I am here with best-selling author, fitness expert, motivational speaker, coach, musician and all around talented guy, entrepreneur Derek Doepker, to find out how he creates his books and courses, keeps up his writing, fitness regime, music, and coaching. From personal experience I know Derek has the ability to simplify things and help a client get focused and stay motivated. I want to know how he keeps all his pie plates spinning and keeps coming up with new ideas.
Q. Derek, we met through your book, Kindle Bestseller Secrets: 10 Tricks Bestselling Non-Fiction Authors Use To Dominate Kindle. You have published 10 books, are involved in fitness training and coaching, are a professional musician, a writing and publishing coach and probably other things. How do you manage all this?
A. Most of my attention is focused on one major project at a time. For instance, when writing a book, that becomes the biggest project for me for a few months on end where I’ll invest a few hours, typically early in the morning, on my writing. Then other projects are managed later in the day.
The biggest key for me is developing habits. Maintaining my fitness doesn’t take much thought because I’ve been doing it for over ten years. It’s just a part of my daily routine.
Once you create a habit and systems that take the conscious thought out of something, it frees up your mental energy to expand and grow into new areas.
Q. Do you have any special technique to get your creative thinking in gear and come up with imaginative ideas?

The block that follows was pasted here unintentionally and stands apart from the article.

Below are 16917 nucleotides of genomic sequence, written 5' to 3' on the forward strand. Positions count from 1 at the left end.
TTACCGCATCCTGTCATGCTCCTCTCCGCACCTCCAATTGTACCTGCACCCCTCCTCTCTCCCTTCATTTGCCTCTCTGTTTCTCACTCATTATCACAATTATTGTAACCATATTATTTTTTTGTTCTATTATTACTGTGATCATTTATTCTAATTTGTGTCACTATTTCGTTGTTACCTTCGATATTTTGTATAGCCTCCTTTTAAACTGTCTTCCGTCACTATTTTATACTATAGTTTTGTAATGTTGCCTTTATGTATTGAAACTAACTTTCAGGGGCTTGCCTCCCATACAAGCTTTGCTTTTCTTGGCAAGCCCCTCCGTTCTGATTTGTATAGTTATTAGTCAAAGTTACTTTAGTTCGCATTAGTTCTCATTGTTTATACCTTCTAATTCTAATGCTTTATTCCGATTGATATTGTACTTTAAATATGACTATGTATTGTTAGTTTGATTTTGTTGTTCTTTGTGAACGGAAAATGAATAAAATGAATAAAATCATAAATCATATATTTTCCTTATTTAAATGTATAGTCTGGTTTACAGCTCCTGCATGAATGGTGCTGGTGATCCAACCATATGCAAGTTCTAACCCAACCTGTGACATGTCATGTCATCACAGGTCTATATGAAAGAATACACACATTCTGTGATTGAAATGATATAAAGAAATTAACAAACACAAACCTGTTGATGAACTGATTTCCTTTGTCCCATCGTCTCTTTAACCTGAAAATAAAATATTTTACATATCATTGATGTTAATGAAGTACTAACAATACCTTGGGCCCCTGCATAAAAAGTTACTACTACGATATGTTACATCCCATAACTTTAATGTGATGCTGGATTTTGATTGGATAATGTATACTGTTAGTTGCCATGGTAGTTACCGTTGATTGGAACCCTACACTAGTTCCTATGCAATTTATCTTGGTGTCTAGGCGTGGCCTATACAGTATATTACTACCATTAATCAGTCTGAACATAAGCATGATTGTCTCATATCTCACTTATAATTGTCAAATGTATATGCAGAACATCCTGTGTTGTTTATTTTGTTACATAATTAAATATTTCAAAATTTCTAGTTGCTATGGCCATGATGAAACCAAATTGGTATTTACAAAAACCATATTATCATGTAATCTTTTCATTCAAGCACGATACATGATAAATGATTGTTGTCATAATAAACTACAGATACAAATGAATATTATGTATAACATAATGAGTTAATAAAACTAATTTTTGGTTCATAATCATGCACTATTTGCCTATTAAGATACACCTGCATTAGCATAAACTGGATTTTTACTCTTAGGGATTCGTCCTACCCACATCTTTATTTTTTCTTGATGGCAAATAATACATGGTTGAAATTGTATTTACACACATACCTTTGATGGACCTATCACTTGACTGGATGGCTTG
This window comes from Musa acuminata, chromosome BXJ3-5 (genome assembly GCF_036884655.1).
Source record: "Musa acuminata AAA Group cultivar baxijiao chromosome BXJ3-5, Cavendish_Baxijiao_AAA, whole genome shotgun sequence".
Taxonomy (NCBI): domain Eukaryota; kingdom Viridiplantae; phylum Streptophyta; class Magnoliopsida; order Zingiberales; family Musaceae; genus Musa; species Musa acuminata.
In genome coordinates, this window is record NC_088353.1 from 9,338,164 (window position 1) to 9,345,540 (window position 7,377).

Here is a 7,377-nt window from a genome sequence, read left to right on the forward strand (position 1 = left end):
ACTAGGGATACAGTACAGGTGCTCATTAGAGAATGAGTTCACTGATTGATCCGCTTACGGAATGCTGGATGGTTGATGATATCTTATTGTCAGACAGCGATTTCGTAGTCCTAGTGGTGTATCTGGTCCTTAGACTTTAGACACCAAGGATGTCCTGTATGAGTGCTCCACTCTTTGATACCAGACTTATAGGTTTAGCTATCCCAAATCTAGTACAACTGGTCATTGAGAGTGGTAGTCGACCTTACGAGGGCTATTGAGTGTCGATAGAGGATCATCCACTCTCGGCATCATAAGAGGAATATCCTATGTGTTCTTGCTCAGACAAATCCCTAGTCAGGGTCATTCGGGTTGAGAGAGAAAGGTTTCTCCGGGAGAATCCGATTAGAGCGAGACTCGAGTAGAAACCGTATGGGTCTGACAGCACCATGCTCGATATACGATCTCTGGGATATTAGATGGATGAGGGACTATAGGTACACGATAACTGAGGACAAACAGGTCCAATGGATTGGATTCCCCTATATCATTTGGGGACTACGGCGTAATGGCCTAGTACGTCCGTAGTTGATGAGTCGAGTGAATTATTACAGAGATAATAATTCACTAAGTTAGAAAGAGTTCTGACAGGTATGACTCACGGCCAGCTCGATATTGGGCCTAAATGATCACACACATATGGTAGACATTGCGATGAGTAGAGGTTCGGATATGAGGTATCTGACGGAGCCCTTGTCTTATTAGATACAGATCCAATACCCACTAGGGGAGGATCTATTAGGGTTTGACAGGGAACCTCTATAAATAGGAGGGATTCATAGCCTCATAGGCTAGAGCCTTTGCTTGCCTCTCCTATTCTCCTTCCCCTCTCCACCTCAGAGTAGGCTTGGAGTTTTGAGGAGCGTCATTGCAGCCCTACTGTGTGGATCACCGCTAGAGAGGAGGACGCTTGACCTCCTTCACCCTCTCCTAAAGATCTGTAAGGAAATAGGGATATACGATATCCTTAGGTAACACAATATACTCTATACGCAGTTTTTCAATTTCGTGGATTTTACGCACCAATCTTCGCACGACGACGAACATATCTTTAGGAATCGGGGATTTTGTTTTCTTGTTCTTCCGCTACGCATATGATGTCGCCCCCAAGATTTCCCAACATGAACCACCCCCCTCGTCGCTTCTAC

A. Abe Lincoln said, “Give me six hours to chop down a tree, and I will spend the first four sharpening the axe.”
The “axe sharpening” process for unleashing creativity for me takes the form of getting myself into a great emotional state. I’ll spend a few minutes listening to uplifting music, dancing, and possibly pacing around my apartment. I’ve heard of studies that show walking enhances creativity. Some people find being out in nature helps as well. By managing my physical state and environment, this helps me enter into a more creative state.
Q. How do you deal with writer’s block, or doesn’t that happen to you?
A. As most creatives would say, the creative process requires separating editing from creating. If I start deciding which ideas are good or bad right off the bat, this shuts down creativity.
My brainstorming process allows for any and all ideas to flow freely, and if anything my “problem” is having too many ideas from which I have to distill down the best ideas.
Q. Do you have any techniques for getting ideas flowing again on those days when the well seems to have run dry?